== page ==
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    Bhopal Continues to Suffer Quarter Century after World's Worst Industrial Disaster

    The world's worst industrial disaster took place 25 years ago, in central India. A chemical leak at the plant of the Indian subsidiary of an American corporation, Union Carbide, poisoned an estimated half million residents of the city of Bhopal. The death toll remains disputed, but certainly thousands died in the ensuing days and thousands more are believed to have succumbed to gas-related diseases since then.

    Rashida Bee
    Rashida Bee

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    The world's worst industrial disaster took place 25 years ago, in central India.  A chemical leak at the plant of the Indian subsidiary of an American corporation, Union Carbide, poisoned an estimated half million residents of the city of Bhopal. The death toll remains disputed, but certainly thousands died in the ensuing days and thousands more are believed to have succumbed to gas-related diseases since then. 

    For a quarter of a century, the scenic and historic city of Bhopal has been synonymous with disaster - the tragic leak of methyl isocyanate (MIC), a pesticide ingredient, along with other toxins.

    On the evening of December 2nd, 1984, workers were cleaning choked pipes and water somehow entered the MIC tank.   Was it an accident, negligence, incompetence or sabotage?   The debate on that continues.  What is certain is that it triggered a runaway reaction that spewed a toxic gas cocktail that enveloped Bhopal. 

    Rashida Bee, who earned a few rupees a day hand-rolling cigarettes, lost seven family members that fateful night.

    She recalls her eyes burning, as if someone was poking them with needles," said Rashida Bee. "She says her lungs felt as if they would explode.  She pleaded for God to give her death. She opened her eyes to see a panicking crowd trampling over her body.

    Bee joined other female survivors to form a union demanding employment, medical treatment and compensation. They have been holding demonstrations and hunger strikes ever since, sometimes going to jail for their activism. 

    During a tour of Shiv Nagar, a mixed low-income Hindu-Muslim neighborhood, children with birth defects and mental retardation are brought outside.

    Government-sanctioned medical research and monitoring of the health effects of the gas leak stopped in 1994. But Nafeeza Bee Khan is certain that chemicals still in the area's soil or that seeped into the drinking water continue to cause health problems.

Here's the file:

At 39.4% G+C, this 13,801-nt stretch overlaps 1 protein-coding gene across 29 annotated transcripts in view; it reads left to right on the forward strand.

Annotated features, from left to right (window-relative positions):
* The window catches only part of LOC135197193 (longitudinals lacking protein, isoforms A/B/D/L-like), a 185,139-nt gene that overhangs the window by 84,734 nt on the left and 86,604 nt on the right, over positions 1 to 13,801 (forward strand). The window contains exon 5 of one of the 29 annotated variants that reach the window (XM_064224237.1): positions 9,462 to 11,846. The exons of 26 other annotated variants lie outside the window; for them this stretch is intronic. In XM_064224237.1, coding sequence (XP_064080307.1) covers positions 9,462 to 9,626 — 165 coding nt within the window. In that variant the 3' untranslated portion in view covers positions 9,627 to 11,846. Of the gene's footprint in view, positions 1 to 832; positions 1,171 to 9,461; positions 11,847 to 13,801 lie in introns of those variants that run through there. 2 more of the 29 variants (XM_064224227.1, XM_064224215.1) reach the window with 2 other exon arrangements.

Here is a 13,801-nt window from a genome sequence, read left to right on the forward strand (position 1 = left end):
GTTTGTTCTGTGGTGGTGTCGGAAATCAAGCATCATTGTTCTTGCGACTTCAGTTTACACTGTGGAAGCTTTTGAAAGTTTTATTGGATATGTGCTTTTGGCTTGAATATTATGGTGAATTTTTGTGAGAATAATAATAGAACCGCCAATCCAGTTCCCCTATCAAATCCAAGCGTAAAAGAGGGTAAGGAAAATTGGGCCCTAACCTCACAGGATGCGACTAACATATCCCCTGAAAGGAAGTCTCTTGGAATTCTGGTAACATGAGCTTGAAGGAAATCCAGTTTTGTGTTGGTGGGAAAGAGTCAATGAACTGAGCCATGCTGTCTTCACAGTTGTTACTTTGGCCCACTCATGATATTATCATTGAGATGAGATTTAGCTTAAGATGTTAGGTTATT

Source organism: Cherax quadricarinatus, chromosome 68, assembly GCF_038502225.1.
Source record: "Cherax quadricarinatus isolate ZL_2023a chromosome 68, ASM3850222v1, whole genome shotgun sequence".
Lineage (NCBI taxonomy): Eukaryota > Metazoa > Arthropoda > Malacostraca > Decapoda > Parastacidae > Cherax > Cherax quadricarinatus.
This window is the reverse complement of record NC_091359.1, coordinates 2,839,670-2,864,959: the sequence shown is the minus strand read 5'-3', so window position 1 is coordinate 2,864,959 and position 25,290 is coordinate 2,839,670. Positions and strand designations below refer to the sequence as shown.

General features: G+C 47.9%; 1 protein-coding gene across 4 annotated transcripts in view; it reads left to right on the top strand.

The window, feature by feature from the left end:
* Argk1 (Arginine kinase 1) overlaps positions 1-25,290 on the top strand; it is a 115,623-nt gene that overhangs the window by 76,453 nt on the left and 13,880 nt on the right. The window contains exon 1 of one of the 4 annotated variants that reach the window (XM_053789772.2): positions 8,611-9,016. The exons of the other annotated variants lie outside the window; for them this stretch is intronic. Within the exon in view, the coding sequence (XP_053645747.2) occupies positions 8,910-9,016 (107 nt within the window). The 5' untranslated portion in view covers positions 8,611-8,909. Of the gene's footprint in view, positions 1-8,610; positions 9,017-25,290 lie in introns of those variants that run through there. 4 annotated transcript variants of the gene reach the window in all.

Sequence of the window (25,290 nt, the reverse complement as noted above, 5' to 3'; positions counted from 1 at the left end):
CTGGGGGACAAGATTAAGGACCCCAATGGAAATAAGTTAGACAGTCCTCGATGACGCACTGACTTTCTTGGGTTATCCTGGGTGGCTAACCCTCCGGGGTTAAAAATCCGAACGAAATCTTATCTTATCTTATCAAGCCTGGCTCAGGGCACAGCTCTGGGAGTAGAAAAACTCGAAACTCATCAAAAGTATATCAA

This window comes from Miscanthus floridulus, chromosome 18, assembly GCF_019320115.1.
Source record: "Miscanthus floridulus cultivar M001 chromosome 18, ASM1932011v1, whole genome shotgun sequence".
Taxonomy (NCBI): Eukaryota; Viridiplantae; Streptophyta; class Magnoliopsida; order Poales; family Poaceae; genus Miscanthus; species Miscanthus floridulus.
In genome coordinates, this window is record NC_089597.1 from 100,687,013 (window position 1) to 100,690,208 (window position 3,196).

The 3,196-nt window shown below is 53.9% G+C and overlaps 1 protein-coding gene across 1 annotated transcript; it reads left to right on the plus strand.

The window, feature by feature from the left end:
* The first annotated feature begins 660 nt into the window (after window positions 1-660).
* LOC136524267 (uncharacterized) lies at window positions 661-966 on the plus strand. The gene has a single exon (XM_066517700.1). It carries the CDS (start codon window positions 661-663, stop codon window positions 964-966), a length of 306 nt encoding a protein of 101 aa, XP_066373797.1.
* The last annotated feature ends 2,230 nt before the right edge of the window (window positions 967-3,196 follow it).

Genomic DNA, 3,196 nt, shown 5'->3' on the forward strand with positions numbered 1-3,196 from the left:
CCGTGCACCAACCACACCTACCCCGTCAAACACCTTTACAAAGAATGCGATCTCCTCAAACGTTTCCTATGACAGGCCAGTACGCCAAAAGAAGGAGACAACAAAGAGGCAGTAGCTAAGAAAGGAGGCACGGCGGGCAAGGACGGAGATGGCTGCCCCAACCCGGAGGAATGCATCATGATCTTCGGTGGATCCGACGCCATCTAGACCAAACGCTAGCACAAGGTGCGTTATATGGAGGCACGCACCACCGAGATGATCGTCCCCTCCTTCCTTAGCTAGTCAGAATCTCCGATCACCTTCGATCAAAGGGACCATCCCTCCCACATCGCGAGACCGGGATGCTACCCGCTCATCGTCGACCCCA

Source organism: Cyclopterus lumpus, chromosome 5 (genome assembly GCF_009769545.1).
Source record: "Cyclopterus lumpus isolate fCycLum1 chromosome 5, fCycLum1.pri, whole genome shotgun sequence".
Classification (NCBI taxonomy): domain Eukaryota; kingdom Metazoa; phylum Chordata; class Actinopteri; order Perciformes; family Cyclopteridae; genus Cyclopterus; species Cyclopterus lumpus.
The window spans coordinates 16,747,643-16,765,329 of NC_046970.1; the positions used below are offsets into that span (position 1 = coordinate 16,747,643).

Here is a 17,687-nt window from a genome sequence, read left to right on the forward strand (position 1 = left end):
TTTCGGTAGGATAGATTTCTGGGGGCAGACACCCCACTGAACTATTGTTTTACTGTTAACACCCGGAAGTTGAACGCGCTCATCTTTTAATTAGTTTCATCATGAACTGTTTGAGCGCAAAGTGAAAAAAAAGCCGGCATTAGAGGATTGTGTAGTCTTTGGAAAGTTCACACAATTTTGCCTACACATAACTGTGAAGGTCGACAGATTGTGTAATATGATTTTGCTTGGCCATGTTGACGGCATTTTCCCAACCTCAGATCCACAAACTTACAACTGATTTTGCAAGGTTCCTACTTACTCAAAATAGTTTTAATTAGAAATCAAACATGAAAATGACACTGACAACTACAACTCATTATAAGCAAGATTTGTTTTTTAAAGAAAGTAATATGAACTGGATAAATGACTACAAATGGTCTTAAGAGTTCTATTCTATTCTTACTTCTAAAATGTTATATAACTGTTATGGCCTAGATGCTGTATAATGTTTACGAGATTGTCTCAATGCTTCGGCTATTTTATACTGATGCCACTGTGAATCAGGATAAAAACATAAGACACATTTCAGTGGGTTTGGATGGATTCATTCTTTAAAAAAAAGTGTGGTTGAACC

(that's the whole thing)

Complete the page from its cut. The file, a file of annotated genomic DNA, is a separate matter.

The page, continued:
Khan says a generation which inhaled the gas had children who were born sick.  And, that  they are giving birth to another generation of handicapped babies.  Khan says no one seems to understand that the contaminated land still needs to be cleaned.

    Three evaporation ponds for the defunct plant remain and are used by some people as a communal bath and toilet.  Right next to these toxic bodies of water, slum-dwellers displaced by highway construction are building homes.

    Officials from the city to the federal level privately tell victims and reporters it is time for Bhopal to get on with life and put the tragedy behind it.

    In light of scant public support, 100,000 survivors turn to the Sambhavna Trust Clinic for their medical care.  It offers modern and traditional therapies for free and relies on individual donations.

    It is run by Sathyu Sarangi, a metallurgist who rushed to Bhopal to volunteer immediately after the gas leak and never left.

    Sathyu Sarangi
    Sathyu Sarangi

     

    "From the kinds of communications that we have had with the officials of the government, including the prime minister, what it appears to us is that investment by foreign corporations is way higher priority for the government than looking after the needs of its own people," said Sathyu Sarangi.

    Gas survivor Rashida Bee has won international acclaim for her activism.  She shares that assessment.

    She says she is ashamed to say that the Indian government and American officials heed the wishes of the big corporations, dancing to their tune, because they need the money.

    But Sathyu Sarangi, of the Sambhavana Clinic, is optimistic that big money means the victims will one day prevail.  He points out that Dow Chemical - which bought Union Carbide - has not been able to resume manufacturing in India because of the unresolved Bhopal legacy.

    "For the last eight years, it has not been able to make any serious investment in India," he said. "And, the one thing that is stopping them is the struggle of the people of Bhopal, of the have-nots in Bhopal and the support they have got from all over the country."

    Dow declined repeated requests for comment, referring media to statements on its corporate web site. Union Carbide paid nearly half a billion dollars to India, a decade before Dow bought the company in 2001.  Thus Dow says, it "has no responsibility for Bhopal" and has tried to do all it can "to assure that similar incidents never happen again."

    Some scientists say the decaying plant, still containing hundreds of tons of waste, remains so toxic no one should step inside.

    However, the government of the state of Madhya Pradesh wants to open it up to the public for the 25th anniversary, with the country's environment minister contending the chemical residue is no longer harmful. 

    In the gas-affected slums, such government assurances have little credence.  Many Bhopalis believe they have been repeatedly lied to since that fateful night, 25 years ago, exemplified by un-kept promises of adequate compensation and health care.
     


    Steve Herman

    A veteran journalist, Steve Herman is VOA's Southeast Asia Bureau Chief and Correspondent, based in Bangkok.

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